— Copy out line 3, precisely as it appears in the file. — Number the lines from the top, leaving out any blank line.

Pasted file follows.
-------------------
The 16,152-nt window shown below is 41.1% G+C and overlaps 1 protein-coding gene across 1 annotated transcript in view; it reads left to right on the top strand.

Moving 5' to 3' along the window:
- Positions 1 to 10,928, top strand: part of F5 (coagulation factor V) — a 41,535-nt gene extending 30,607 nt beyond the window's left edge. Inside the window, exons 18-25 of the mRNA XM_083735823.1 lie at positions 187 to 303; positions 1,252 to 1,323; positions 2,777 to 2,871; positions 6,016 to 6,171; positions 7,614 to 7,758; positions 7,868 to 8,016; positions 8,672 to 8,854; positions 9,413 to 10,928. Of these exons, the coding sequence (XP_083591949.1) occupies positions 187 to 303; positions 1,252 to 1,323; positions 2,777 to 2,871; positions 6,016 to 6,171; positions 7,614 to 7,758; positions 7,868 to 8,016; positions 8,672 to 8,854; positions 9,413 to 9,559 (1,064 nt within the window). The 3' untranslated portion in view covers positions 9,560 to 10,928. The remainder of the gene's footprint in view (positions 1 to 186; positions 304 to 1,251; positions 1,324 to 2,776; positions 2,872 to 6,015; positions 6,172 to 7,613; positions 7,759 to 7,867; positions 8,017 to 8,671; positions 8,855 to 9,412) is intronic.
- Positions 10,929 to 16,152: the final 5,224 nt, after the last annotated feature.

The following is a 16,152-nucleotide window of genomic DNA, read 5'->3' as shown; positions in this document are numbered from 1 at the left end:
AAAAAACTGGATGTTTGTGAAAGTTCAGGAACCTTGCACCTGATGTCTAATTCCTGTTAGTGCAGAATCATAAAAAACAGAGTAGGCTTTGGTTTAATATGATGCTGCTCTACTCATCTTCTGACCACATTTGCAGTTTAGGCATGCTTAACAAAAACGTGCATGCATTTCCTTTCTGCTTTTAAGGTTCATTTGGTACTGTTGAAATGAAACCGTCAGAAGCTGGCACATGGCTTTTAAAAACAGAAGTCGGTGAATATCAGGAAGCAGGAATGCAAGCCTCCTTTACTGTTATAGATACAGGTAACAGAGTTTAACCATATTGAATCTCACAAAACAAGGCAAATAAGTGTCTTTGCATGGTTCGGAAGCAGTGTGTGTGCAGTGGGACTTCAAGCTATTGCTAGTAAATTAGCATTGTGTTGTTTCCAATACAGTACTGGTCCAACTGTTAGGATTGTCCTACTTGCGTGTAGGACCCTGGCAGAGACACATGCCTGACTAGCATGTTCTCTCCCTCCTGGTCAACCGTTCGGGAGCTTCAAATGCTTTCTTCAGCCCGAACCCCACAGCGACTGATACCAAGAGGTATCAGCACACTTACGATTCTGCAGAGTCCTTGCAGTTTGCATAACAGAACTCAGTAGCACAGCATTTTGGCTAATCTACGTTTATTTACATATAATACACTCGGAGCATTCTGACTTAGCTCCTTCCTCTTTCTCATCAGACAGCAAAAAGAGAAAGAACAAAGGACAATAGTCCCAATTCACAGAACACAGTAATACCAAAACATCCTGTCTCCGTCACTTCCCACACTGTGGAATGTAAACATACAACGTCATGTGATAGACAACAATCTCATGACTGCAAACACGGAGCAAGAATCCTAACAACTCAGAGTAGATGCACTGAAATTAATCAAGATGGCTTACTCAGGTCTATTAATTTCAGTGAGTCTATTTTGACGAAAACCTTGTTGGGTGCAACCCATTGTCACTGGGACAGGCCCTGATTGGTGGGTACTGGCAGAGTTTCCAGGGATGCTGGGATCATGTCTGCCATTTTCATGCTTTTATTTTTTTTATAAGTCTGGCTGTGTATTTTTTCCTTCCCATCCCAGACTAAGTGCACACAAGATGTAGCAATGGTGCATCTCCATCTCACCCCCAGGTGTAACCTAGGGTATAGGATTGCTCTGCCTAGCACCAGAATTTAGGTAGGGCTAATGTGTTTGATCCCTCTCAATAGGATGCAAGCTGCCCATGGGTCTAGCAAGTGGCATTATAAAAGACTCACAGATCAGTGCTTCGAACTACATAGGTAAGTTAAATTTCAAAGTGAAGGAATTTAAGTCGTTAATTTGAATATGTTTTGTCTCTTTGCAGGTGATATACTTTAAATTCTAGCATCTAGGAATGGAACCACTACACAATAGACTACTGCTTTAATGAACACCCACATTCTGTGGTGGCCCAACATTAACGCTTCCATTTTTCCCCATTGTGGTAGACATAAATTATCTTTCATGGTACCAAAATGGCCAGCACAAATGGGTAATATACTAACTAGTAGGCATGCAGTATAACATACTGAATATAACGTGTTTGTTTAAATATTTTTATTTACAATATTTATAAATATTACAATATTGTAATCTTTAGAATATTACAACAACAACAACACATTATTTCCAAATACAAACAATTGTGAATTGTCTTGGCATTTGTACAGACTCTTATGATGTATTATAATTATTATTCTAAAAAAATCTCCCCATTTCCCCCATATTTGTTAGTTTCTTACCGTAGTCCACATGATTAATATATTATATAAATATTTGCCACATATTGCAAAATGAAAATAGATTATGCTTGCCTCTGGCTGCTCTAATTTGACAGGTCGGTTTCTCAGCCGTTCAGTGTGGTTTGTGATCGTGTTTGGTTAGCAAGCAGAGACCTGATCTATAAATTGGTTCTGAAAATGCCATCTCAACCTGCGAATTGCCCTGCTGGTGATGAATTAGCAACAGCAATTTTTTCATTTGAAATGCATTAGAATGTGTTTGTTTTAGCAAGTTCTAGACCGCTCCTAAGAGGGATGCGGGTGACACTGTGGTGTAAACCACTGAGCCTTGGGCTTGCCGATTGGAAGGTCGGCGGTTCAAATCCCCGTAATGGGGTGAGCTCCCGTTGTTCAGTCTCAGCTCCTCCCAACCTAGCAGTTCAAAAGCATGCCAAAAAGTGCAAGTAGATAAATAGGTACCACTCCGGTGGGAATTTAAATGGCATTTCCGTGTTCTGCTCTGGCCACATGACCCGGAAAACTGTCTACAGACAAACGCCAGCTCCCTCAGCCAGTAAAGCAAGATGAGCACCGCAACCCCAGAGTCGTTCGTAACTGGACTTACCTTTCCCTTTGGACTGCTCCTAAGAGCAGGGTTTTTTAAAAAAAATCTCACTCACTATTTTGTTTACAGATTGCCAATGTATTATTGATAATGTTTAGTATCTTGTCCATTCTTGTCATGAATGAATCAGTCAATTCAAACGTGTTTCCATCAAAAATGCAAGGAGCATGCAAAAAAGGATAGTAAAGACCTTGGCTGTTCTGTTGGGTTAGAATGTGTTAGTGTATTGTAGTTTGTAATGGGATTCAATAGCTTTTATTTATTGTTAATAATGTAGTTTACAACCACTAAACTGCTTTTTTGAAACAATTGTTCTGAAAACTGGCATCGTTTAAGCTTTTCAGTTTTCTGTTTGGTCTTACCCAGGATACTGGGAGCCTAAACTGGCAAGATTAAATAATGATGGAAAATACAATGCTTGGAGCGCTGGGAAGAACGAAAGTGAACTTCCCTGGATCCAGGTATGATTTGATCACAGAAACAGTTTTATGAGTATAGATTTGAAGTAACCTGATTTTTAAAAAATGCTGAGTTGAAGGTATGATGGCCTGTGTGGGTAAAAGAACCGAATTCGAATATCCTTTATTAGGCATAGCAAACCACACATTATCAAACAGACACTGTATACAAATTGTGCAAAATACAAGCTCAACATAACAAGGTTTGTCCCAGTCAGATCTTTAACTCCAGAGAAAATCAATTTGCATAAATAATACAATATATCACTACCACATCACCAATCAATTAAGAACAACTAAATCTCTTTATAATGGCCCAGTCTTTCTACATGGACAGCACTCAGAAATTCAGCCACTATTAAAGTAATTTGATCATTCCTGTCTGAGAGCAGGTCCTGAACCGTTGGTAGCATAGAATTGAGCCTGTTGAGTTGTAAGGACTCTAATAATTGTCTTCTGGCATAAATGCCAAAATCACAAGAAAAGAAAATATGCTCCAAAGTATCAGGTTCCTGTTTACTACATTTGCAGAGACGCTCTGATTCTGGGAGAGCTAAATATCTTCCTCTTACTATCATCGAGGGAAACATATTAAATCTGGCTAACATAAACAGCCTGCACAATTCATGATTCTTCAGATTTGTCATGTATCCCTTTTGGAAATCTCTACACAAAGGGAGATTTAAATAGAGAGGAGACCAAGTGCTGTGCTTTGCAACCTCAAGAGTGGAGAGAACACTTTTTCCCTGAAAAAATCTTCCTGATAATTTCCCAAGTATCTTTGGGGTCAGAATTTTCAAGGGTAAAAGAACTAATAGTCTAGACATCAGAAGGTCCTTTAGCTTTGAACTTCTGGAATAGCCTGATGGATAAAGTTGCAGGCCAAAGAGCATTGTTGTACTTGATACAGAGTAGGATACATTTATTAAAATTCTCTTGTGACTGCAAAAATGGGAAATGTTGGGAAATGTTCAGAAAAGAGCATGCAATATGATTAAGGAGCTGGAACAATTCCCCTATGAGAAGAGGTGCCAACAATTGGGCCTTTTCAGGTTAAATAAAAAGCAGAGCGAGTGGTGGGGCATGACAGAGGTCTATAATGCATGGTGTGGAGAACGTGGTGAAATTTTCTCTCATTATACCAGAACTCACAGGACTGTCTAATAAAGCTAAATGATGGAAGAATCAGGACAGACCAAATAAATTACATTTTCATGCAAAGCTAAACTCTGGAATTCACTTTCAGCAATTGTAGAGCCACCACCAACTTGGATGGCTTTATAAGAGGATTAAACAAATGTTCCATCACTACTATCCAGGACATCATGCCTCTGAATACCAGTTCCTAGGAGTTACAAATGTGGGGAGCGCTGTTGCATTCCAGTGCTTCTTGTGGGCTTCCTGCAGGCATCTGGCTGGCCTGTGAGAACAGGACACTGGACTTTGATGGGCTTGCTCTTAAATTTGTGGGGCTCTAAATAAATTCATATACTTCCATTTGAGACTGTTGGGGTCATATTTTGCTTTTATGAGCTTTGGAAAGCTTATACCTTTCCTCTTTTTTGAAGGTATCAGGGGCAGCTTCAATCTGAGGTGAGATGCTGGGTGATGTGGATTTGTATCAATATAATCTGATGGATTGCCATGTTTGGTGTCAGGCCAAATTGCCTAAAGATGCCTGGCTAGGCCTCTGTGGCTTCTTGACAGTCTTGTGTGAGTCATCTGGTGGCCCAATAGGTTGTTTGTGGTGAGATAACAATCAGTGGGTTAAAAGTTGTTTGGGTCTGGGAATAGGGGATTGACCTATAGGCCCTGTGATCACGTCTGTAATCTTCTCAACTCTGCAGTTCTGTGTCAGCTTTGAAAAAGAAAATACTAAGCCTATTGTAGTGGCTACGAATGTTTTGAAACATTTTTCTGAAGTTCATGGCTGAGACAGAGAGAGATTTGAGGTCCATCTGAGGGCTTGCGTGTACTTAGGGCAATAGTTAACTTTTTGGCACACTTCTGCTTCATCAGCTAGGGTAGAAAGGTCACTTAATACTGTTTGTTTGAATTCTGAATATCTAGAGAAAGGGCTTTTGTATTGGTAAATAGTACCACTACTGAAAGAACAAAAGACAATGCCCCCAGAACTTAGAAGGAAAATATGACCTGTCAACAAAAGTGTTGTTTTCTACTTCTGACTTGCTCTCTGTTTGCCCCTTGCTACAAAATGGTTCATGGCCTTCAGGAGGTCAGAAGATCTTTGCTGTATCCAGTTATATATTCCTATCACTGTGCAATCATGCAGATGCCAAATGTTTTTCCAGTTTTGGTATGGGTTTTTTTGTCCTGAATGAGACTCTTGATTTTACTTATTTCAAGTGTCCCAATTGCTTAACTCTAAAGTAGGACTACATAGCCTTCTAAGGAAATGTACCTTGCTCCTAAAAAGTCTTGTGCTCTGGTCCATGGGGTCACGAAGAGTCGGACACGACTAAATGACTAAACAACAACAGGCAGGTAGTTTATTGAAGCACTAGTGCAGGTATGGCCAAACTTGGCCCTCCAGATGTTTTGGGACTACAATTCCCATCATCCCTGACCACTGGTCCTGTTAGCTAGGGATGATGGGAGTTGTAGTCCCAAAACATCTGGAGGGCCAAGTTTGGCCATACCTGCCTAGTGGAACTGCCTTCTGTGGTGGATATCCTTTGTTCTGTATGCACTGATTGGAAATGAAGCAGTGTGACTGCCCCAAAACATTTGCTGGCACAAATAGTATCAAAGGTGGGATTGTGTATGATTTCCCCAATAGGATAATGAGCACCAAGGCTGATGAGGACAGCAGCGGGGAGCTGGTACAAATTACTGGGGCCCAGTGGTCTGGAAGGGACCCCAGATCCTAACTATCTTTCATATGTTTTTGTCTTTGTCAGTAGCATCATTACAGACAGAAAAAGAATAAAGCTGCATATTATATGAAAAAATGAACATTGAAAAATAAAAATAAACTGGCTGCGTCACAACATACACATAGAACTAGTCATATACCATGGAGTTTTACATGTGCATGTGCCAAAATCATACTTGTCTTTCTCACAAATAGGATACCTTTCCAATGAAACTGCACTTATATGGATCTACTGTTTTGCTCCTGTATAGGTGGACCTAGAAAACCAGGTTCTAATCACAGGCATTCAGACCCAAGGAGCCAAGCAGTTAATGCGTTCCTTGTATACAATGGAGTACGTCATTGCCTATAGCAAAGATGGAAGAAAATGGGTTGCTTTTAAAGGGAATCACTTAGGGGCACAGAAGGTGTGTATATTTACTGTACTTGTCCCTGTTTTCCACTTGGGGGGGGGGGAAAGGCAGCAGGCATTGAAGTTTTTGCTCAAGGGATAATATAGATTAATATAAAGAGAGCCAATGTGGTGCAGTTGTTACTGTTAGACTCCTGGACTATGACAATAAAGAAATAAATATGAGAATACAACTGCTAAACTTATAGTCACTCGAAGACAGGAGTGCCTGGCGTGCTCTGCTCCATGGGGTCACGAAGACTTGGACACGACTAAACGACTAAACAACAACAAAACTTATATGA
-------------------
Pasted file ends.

- Positions 1 to 10,928, top strand: part of F5 (coagulation factor V) — a 41,535-nt gene extending 30,607 nt beyond the window's left edge. Inside the window, exons 18-25 of the mRNA XM_083735823.1 lie at positions 187 to 303; positions 1,252 to 1,323; positions 2,777 to 2,871; positions 6,016 to 6,171; positions 7,614 to 7,758; positions 7,868 to 8,016; positions 8,672 to 8,854; positions 9,413 to 10,928. Of these exons, the coding sequence (XP_083591949.1) occupies positions 187 to 303; positions 1,252 to 1,323; positions 2,777 to 2,871; positions 6,016 to 6,171; positions 7,614 to 7,758; positions 7,868 to 8,016; positions 8,672 to 8,854; positions 9,413 to 9,559 (1,064 nt within the window). The 3' untranslated portion in view covers positions 9,560 to 10,928. The remainder of the gene's footprint in view (positions 1 to 186; positions 304 to 1,251; positions 1,324 to 2,776; positions 2,872 to 6,015; positions 6,172 to 7,613; positions 7,759 to 7,867; positions 8,017 to 8,671; positions 8,855 to 9,412) is intronic.